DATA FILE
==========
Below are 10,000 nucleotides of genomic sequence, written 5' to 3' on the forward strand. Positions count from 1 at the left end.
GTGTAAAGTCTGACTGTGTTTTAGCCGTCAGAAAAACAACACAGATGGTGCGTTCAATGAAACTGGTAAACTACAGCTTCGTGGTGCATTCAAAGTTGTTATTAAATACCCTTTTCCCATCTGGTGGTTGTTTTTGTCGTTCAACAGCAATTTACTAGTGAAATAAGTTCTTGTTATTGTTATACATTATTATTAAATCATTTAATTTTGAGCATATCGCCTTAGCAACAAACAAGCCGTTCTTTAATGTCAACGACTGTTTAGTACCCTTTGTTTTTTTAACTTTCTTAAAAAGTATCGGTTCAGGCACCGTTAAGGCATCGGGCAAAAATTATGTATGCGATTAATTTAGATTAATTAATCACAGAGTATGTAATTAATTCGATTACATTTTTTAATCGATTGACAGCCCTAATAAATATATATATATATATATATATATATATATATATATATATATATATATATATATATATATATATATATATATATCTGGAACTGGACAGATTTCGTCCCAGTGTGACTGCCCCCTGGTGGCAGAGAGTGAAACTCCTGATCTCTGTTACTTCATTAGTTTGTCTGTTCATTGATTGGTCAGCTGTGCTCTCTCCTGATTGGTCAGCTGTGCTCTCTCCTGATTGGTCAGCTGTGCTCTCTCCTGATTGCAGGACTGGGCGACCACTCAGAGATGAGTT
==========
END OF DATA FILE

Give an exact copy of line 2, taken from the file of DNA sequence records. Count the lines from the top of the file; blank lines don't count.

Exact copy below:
GTGTAAAGTCTGACTGTGTTTTAGCCGTCAGAAAAACAACACAGATGGTGCGTTCAATGAAACTGGTAAACTACAGCTTCGTGGTGCATTCAAAGTTGTTATTAAATACCCTTTTCCCATCTGGTGGTTGTTTTTGTCGTTCAACAGCAATTTACTAGTGAAATAAGTTCTTGTTATTGTTATACATTATTATTAAATCATTTAATTTTGAGCATATCGCCTTAGCAACAAACAAGCCGTTCTTTAATGTCAACGACTGTTTAGTACCCTTTGTTTTTTTAACTTTCTTAAAAAGTATCGGTTCAGGCACCGTTAAGGCATCGGGCAAAAATTATGTATGCGATTAATTTAGATTAATTAATCACAGAGTATGTAATTAATTCGATTACATTTTTTAATCGATTGACAGCCCTAATAAATATATATATATATATATATATATATATATATATATATATATATATATATATATATATATATATATATATATATCTGGAACTGGACAGATTTCGTCCCAGTGTGACTGCCCCCTGGTGGCAGAGAGTGAAACTCCTGATCTCTGTTACTTCATTAGTTTGTCTGTTCATTGATTGGTCAGCTGTGCTCTCTCCTGATTGGTCAGCTGTGCTCTCTCCTGATTGGTCAGCTGTGCTCTCTCCTGATTGCAGGACTGGGCGACCACTCAGAGATGAGTT